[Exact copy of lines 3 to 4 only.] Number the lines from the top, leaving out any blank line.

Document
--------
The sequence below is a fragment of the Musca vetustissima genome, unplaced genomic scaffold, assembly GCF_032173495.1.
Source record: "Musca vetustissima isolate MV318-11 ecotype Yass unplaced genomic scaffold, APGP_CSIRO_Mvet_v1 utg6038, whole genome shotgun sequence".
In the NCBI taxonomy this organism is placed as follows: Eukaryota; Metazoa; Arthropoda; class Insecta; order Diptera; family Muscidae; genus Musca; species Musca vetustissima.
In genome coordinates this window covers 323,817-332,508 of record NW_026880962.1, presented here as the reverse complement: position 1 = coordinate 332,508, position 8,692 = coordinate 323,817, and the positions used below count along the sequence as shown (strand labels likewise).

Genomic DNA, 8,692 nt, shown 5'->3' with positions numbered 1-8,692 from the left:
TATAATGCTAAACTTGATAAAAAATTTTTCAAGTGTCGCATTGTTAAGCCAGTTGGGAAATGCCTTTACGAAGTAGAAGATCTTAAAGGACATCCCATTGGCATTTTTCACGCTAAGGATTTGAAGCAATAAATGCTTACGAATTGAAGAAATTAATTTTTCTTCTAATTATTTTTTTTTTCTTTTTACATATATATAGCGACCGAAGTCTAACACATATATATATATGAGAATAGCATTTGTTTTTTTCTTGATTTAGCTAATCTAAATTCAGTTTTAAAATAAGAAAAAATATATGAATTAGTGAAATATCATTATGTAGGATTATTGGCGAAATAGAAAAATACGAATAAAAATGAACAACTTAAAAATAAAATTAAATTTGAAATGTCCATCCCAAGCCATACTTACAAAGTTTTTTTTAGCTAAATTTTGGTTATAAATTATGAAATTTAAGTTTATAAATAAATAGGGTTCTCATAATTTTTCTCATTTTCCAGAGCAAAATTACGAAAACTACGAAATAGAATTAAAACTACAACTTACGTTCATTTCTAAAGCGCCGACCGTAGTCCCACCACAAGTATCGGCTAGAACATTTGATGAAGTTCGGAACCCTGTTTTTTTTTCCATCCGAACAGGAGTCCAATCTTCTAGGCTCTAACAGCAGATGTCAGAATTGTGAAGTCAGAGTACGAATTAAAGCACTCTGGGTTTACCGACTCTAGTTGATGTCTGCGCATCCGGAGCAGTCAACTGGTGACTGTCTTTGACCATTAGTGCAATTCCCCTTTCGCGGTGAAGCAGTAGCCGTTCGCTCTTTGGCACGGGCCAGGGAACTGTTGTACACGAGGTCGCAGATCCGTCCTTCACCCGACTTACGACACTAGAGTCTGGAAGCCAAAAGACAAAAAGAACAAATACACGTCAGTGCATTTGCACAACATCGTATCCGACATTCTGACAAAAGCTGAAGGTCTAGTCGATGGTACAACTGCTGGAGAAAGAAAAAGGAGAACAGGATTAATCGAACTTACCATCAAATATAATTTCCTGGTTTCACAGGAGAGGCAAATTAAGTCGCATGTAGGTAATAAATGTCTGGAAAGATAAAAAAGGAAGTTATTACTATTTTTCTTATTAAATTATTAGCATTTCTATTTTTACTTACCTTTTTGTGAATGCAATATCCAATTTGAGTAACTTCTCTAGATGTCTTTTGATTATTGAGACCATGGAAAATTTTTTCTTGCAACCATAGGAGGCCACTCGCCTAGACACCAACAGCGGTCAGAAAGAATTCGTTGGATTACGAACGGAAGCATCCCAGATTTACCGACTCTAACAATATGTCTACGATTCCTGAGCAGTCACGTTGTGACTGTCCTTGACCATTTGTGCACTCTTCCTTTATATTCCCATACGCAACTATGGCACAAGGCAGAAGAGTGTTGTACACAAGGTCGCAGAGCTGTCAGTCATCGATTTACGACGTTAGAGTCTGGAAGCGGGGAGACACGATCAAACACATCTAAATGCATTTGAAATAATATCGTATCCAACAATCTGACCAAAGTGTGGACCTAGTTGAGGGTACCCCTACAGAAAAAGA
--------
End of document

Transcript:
In the NCBI taxonomy this organism is placed as follows: Eukaryota; Metazoa; Arthropoda; class Insecta; order Diptera; family Muscidae; genus Musca; species Musca vetustissima.
In genome coordinates this window covers 323,817-332,508 of record NW_026880962.1, presented here as the reverse complement: position 1 = coordinate 332,508, position 8,692 = coordinate 323,817, and the positions used below count along the sequence as shown (strand labels likewise).